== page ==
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Using the game Minecraft to teach young people about our legal system

From virtual building blocks to robotic lawyers, Minecrafting the Law is a novel way children and young people to explore the complexities of our legal system.

Friday 12 May 2017


The interactive event was part of an innovative widening participation programme from QMUL’s School of Law. 38 pupils from Solebay Primary Academy joined digital craft maker Jo McCallum to explore how traditional craft techniques and the video game Minecraft can be used to explain and understand the Crown Court system.

In the course of the event undergraduate students collaborated with the Year 5 pupils to trial different creative methods and evaluate their understanding of how the law works.

Minecraft is a virtual game where individuals can create their own experiences building anything they can think of by collecting blocks. Users can also collaborate and build worlds together. Each group was also asked to think about how the courts system might work in the future, especially when considering the impact of technology.

Pupils were encouraged to use their imagination, such as creating robots that helped develop human rights. As part of the workshop they also made automated courtrooms, using Minecraft to generate the courtrooms of the future. The pupils also created the story of a major jewellery robbery.

The activities were designed to make the group think about the most important aspects of a courtroom such as the role of the judge and the presence of the jury and witnesses.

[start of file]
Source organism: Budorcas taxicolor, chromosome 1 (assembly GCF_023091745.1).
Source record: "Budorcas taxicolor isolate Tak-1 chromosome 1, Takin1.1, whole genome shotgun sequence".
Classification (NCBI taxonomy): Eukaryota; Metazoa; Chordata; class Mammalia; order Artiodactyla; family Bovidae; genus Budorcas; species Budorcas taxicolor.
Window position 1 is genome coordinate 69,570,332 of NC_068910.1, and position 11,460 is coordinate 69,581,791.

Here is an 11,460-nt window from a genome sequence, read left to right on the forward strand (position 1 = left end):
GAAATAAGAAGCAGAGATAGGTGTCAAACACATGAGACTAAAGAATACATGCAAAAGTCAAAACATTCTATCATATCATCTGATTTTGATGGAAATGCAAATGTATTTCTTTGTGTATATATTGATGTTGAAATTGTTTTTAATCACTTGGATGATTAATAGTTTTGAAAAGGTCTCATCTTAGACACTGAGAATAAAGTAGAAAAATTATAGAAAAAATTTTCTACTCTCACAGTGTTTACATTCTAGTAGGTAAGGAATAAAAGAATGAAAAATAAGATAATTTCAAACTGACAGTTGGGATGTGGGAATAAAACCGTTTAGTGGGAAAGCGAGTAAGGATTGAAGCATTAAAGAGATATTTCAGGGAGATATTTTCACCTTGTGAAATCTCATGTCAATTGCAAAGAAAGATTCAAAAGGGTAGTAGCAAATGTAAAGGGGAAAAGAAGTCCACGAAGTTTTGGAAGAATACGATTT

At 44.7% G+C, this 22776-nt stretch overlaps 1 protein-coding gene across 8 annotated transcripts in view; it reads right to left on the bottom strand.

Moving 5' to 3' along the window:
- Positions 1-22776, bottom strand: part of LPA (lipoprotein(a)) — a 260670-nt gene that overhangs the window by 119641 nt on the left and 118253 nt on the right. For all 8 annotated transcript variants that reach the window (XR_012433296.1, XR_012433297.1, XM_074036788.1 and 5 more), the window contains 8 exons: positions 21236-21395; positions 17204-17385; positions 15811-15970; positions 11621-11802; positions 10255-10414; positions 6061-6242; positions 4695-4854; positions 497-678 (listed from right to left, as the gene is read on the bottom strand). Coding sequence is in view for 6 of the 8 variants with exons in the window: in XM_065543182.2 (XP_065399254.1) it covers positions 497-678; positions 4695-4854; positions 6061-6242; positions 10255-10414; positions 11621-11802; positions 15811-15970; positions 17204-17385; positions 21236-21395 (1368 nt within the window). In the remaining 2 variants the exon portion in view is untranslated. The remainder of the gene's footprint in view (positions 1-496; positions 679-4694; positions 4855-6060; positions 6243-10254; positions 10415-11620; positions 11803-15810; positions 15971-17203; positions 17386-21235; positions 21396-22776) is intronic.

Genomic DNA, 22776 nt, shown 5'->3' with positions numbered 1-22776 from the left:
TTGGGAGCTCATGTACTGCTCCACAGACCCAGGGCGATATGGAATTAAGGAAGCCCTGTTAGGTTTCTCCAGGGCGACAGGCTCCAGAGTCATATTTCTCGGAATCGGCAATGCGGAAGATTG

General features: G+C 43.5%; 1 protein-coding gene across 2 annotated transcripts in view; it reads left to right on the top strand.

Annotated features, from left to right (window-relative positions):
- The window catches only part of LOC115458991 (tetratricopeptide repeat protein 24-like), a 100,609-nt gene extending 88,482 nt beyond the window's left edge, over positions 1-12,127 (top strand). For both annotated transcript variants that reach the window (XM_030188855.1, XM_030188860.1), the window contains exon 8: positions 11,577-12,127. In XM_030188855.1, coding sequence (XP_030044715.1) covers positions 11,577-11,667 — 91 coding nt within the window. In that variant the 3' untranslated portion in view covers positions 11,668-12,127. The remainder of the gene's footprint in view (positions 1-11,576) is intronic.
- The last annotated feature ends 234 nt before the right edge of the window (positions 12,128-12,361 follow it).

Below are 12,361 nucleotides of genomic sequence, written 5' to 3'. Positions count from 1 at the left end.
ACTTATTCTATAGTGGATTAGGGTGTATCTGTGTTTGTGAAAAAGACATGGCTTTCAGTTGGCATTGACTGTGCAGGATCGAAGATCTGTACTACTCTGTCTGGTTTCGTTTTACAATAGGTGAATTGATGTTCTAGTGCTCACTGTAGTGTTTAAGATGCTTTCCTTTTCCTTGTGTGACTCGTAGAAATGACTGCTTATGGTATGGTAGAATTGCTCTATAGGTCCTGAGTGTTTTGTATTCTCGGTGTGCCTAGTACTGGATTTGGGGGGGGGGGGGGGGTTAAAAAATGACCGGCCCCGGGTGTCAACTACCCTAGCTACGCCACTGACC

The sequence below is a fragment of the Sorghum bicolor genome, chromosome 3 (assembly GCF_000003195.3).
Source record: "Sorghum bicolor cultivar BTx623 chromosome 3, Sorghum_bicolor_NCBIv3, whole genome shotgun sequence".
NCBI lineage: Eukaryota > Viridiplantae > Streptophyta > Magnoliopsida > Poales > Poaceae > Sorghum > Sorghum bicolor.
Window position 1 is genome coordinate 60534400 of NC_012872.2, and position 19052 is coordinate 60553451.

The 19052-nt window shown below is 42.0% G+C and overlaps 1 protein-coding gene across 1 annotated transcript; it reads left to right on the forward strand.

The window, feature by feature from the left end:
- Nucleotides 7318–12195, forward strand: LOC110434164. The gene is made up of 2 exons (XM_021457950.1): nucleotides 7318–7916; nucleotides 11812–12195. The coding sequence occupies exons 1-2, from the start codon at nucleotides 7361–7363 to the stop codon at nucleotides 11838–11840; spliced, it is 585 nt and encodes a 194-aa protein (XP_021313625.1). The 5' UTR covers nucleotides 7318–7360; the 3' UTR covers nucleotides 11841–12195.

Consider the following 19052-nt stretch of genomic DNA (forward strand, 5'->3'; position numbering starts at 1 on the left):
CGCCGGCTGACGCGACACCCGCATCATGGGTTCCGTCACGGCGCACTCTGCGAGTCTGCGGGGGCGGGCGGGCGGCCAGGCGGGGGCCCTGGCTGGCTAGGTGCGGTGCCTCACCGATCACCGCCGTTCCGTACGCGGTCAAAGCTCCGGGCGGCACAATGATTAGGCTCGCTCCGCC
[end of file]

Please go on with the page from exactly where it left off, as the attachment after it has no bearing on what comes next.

Eyram, Year 5, Solebay Primary Academy, said: “I enjoyed when we changed tables to learn new things, like how to make a court using Minecraft.”

Later this month, the same pupils will perform what they learned by roleplaying their great jewellery heist case in a real Crown Court. The School of Law plans to release the programme as an open source resource for any school to use and adapt. The pupils of Year 5 Solebay Primary Academy will be listed as co-authors on the project.

Jo McCallum, digital craft maker, said: “It was an absolute pleasure having the pupils from Solebay work with us today. Giving primary pupils the opportunity to communicate with their hands and their hearts, as well as their minds is vital in developing a rich understanding of any subject, particularly the law.”

The event took place on 26 April in QMUL’s Octagon and funded by a QMUL public engagement grant.

For media information, contact:

Aseosa Uwagboe
Press Assistant
Queen Mary University of London
email: a.uwagboe@qmul.ac.uk

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